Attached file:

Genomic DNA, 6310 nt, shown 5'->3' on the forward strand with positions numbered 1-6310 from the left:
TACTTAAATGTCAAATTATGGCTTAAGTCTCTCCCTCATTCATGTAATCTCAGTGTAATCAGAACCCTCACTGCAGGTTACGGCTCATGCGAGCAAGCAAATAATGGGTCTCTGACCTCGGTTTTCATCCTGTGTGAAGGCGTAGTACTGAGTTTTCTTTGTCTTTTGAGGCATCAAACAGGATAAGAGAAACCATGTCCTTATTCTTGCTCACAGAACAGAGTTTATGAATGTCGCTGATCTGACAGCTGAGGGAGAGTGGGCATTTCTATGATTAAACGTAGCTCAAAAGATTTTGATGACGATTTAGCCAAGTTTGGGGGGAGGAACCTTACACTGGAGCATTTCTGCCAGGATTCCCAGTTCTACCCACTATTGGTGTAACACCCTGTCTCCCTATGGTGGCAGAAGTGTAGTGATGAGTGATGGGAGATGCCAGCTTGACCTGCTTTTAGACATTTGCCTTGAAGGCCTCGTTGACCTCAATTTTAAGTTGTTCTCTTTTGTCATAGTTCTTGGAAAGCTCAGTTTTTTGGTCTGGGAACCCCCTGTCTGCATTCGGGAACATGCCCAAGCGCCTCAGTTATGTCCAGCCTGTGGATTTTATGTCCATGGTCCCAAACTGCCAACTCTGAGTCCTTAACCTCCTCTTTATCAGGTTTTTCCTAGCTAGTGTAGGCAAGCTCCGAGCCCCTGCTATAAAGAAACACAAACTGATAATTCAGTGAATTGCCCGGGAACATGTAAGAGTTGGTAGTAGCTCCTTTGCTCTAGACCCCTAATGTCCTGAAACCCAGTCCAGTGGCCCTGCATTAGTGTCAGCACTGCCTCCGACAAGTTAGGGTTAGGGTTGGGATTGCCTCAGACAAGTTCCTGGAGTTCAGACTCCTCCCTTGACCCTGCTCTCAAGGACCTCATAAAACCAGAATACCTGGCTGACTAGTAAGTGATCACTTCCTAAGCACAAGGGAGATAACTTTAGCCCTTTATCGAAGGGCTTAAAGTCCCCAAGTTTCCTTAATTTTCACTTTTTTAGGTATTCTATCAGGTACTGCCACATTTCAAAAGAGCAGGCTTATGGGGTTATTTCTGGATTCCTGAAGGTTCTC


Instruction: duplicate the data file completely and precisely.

Genomic DNA, 6310 nt, shown 5'->3' on the forward strand with positions numbered 1-6310 from the left:
TACTTAAATGTCAAATTATGGCTTAAGTCTCTCCCTCATTCATGTAATCTCAGTGTAATCAGAACCCTCACTGCAGGTTACGGCTCATGCGAGCAAGCAAATAATGGGTCTCTGACCTCGGTTTTCATCCTGTGTGAAGGCGTAGTACTGAGTTTTCTTTGTCTTTTGAGGCATCAAACAGGATAAGAGAAACCATGTCCTTATTCTTGCTCACAGAACAGAGTTTATGAATGTCGCTGATCTGACAGCTGAGGGAGAGTGGGCATTTCTATGATTAAACGTAGCTCAAAAGATTTTGATGACGATTTAGCCAAGTTTGGGGGGAGGAACCTTACACTGGAGCATTTCTGCCAGGATTCCCAGTTCTACCCACTATTGGTGTAACACCCTGTCTCCCTATGGTGGCAGAAGTGTAGTGATGAGTGATGGGAGATGCCAGCTTGACCTGCTTTTAGACATTTGCCTTGAAGGCCTCGTTGACCTCAATTTTAAGTTGTTCTCTTTTGTCATAGTTCTTGGAAAGCTCAGTTTTTTGGTCTGGGAACCCCCTGTCTGCATTCGGGAACATGCCCAAGCGCCTCAGTTATGTCCAGCCTGTGGATTTTATGTCCATGGTCCCAAACTGCCAACTCTGAGTCCTTAACCTCCTCTTTATCAGGTTTTTCCTAGCTAGTGTAGGCAAGCTCCGAGCCCCTGCTATAAAGAAACACAAACTGATAATTCAGTGAATTGCCCGGGAACATGTAAGAGTTGGTAGTAGCTCCTTTGCTCTAGACCCCTAATGTCCTGAAACCCAGTCCAGTGGCCCTGCATTAGTGTCAGCACTGCCTCCGACAAGTTAGGGTTAGGGTTGGGATTGCCTCAGACAAGTTCCTGGAGTTCAGACTCCTCCCTTGACCCTGCTCTCAAGGACCTCATAAAACCAGAATACCTGGCTGACTAGTAAGTGATCACTTCCTAAGCACAAGGGAGATAACTTTAGCCCTTTATCGAAGGGCTTAAAGTCCCCAAGTTTCCTTAATTTTCACTTTTTTAGGTATTCTATCAGGTACTGCCACATTTCAAAAGAGCAGGCTTATGGGGTTATTTCTGGATTCCTGAAGGTTCTC